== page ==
The Antarctic Treaty was created 1st of December 1959 and entered into force on the 23rd of June in 1961 where the Governments of Argentina, Australia, Chile, Belgium, French, Japan, Norway, New Zealand, Union of South Africa, Union of Soviet Socialist republics, United Kingdom and Northern Ireland and United States of America recognized that Antarctica shall continue forever to be used exclusively of peaceful purposes and shall not become the scene or object of international discord in the interest of all mankind with peaceful purposes only and continuance of international harmony in will further the purposes and principles of the Untied Nations, to date forty six countries have signed the treaty and ongoing experiments are conducted by more than 4,000 scientists of many nationalities with different research interests.
The Council of Managers of National Antarctic Programs (COMNAP) is based at University of Canterbury’s Gateway Antarctica created in 1988, it’s a National Antarctic Programmes, which develops and promote scientific research in Antarctica from around the world with constantly developing innovative ways to successfully delivering high quality research and support in Antarctica. COMNAP is committed to serve its role in Antarctic Treaty System and in the protection of the Antarctic environment by providing objective and practical technical and non political advice drawn from the National Antarctic Programs pool of expertise.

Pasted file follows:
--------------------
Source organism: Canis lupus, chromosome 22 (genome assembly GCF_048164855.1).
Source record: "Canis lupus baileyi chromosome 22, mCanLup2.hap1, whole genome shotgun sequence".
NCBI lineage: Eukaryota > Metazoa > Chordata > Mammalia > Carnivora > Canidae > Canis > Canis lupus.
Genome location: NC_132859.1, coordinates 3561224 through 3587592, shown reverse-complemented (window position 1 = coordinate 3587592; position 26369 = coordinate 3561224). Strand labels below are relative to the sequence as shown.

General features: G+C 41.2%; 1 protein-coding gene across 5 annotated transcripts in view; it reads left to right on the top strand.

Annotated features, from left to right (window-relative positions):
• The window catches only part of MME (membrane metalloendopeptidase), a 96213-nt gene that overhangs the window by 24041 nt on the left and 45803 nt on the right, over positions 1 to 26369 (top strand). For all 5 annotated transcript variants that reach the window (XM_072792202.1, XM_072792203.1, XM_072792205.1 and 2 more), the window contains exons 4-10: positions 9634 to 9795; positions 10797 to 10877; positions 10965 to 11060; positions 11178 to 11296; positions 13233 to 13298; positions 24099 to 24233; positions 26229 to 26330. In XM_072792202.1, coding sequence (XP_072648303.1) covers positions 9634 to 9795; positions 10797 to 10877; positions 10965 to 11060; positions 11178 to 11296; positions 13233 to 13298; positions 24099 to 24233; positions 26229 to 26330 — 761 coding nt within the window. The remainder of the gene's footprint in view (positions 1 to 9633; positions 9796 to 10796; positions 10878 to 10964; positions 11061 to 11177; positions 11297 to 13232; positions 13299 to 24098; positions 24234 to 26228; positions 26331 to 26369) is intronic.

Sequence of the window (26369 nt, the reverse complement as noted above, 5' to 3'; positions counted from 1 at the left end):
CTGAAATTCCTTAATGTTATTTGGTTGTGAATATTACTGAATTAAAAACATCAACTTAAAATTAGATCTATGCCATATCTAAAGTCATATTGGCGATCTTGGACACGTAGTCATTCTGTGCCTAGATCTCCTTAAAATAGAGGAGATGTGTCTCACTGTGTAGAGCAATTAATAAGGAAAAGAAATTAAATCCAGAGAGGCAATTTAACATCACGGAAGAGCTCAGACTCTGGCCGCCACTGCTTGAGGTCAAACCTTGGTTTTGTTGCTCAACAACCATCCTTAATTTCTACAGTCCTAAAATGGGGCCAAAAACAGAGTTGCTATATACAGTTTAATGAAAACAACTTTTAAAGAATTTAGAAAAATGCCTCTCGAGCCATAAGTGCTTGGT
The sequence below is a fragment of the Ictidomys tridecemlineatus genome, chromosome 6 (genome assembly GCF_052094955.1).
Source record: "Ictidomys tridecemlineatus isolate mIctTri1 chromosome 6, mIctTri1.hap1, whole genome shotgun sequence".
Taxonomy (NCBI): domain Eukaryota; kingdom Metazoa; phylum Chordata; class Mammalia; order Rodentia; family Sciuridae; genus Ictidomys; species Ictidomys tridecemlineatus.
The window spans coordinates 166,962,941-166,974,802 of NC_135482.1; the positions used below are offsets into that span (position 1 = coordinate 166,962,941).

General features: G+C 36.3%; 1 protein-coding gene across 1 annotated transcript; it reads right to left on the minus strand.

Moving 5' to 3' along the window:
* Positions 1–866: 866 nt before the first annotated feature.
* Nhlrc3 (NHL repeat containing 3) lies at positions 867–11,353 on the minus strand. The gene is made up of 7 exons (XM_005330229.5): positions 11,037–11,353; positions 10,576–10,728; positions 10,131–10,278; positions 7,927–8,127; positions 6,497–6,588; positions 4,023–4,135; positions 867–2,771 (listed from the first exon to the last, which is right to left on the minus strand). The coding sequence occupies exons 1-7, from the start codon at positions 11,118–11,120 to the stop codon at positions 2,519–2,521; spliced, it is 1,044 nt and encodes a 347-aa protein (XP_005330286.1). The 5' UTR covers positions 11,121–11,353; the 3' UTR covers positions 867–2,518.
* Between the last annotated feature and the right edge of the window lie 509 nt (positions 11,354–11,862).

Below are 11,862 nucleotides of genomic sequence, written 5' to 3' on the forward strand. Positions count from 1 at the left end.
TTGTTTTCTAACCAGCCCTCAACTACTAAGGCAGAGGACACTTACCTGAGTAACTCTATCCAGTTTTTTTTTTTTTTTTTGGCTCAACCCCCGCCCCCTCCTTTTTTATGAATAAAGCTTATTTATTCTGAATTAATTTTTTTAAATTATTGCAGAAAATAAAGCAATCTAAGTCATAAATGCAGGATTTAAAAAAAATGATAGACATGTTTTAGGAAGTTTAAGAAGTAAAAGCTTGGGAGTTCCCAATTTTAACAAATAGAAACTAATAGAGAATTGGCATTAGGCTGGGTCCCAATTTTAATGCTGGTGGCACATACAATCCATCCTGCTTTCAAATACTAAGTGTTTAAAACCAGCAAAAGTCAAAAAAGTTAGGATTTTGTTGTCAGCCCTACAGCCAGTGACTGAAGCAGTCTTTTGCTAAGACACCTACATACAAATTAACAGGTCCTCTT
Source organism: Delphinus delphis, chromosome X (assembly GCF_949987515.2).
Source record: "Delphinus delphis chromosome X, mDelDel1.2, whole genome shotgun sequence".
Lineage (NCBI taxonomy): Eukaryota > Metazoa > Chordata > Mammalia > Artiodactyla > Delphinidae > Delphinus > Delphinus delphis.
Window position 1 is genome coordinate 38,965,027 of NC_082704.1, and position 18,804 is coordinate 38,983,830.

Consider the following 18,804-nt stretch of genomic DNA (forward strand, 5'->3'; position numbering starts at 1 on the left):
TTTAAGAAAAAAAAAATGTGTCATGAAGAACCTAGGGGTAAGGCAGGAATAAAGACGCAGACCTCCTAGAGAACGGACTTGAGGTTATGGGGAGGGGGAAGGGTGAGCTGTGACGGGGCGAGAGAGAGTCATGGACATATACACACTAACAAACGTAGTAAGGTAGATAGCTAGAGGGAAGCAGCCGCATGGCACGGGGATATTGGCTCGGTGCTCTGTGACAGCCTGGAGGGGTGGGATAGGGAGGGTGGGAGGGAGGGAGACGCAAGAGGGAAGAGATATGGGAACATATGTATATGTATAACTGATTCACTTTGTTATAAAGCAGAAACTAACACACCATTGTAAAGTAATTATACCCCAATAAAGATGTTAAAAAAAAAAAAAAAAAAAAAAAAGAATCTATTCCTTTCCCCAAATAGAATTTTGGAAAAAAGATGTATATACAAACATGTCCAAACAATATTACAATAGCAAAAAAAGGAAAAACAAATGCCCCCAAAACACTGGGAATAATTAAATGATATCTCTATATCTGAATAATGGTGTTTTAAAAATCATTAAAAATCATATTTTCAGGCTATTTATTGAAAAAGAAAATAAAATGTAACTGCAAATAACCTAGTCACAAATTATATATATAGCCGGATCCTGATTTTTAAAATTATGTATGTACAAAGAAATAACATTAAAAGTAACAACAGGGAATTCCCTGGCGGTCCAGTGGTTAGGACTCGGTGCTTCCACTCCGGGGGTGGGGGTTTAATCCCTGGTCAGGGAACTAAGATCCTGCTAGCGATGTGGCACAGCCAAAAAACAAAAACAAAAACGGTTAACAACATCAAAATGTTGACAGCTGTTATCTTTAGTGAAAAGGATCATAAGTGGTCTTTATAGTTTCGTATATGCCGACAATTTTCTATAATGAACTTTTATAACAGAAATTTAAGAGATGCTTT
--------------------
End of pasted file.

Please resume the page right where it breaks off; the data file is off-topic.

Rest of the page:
Now you can make your own Antarctic expedition were you start from the Christchurch International Airport Complex with Antarctic related places and items of interests and International Antarctic Campus being home to the New Zealand, Untied States and Italian Antarctic programmes with the Antarctic Visitor’s Centre with hands on experience for the whole family with indoor Snow & Ice Experience and Antarctic Storm with educational programs provided.